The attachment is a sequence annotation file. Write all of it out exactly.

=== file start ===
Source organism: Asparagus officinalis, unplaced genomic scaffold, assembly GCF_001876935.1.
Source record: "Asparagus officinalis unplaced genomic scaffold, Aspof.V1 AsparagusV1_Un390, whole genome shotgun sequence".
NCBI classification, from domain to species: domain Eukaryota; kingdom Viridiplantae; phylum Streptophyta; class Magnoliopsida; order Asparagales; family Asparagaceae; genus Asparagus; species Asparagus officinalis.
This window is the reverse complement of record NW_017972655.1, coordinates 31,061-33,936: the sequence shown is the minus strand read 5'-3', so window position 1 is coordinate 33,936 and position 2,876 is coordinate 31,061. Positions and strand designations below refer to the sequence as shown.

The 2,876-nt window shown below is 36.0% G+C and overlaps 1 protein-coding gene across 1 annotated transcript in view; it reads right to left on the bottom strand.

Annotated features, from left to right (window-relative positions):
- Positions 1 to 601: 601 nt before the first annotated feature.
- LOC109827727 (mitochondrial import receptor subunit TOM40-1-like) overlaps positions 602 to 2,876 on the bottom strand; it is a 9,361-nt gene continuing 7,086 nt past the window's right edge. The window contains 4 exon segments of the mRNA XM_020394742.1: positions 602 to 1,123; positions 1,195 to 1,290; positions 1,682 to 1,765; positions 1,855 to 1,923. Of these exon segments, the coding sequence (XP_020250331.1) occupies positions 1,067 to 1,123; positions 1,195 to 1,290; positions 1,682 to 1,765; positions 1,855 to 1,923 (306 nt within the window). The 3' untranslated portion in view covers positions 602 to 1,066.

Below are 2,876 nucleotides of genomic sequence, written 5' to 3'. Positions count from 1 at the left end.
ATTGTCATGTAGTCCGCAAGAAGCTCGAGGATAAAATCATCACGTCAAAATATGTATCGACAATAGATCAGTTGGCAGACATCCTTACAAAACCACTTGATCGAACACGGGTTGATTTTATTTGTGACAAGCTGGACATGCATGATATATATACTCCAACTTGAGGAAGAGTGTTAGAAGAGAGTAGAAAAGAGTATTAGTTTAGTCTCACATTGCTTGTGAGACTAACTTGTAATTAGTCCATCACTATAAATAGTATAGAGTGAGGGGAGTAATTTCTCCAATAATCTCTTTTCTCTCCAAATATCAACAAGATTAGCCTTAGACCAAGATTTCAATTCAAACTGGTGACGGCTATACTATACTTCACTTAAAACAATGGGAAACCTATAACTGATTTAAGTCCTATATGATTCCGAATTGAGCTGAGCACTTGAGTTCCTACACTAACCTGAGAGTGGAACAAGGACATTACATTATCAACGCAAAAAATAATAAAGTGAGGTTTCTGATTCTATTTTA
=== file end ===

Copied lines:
Source organism: Asparagus officinalis, unplaced genomic scaffold, assembly GCF_001876935.1.
Source record: "Asparagus officinalis unplaced genomic scaffold, Aspof.V1 AsparagusV1_Un390, whole genome shotgun sequence".
NCBI classification, from domain to species: domain Eukaryota; kingdom Viridiplantae; phylum Streptophyta; class Magnoliopsida; order Asparagales; family Asparagaceae; genus Asparagus; species Asparagus officinalis.
This window is the reverse complement of record NW_017972655.1, coordinates 31,061-33,936: the sequence shown is the minus strand read 5'-3', so window position 1 is coordinate 33,936 and position 2,876 is coordinate 31,061. Positions and strand designations below refer to the sequence as shown.

The 2,876-nt window shown below is 36.0% G+C and overlaps 1 protein-coding gene across 1 annotated transcript in view; it reads right to left on the bottom strand.

Annotated features, from left to right (window-relative positions):
- Positions 1 to 601: 601 nt before the first annotated feature.
- LOC109827727 (mitochondrial import receptor subunit TOM40-1-like) overlaps positions 602 to 2,876 on the bottom strand; it is a 9,361-nt gene continuing 7,086 nt past the window's right edge. The window contains 4 exon segments of the mRNA XM_020394742.1: positions 602 to 1,123; positions 1,195 to 1,290; positions 1,682 to 1,765; positions 1,855 to 1,923. Of these exon segments, the coding sequence (XP_020250331.1) occupies positions 1,067 to 1,123; positions 1,195 to 1,290; positions 1,682 to 1,765; positions 1,855 to 1,923 (306 nt within the window). The 3' untranslated portion in view covers positions 602 to 1,066.

Below are 2,876 nucleotides of genomic sequence, written 5' to 3'. Positions count from 1 at the left end.
ATTGTCATGTAGTCCGCAAGAAGCTCGAGGATAAAATCATCACGTCAAAATATGTATCGACAATAGATCAGTTGGCAGACATCCTTACAAAACCACTTGATCGAACACGGGTTGATTTTATTTGTGACAAGCTGGACATGCATGATATATATACTCCAACTTGAGGAAGAGTGTTAGAAGAGAGTAGAAAAGAGTATTAGTTTAGTCTCACATTGCTTGTGAGACTAACTTGTAATTAGTCCATCACTATAAATAGTATAGAGTGAGGGGAGTAATTTCTCCAATAATCTCTTTTCTCTCCAAATATCAACAAGATTAGCCTTAGACCAAGATTTCAATTCAAACTGGTGACGGCTATACTATACTTCACTTAAAACAATGGGAAACCTATAACTGATTTAAGTCCTATATGATTCCGAATTGAGCTGAGCACTTGAGTTCCTACACTAACCTGAGAGTGGAACAAGGACATTACATTATCAACGCAAAAAATAATAAAGTGAGGTTTCTGATTCTATTTTA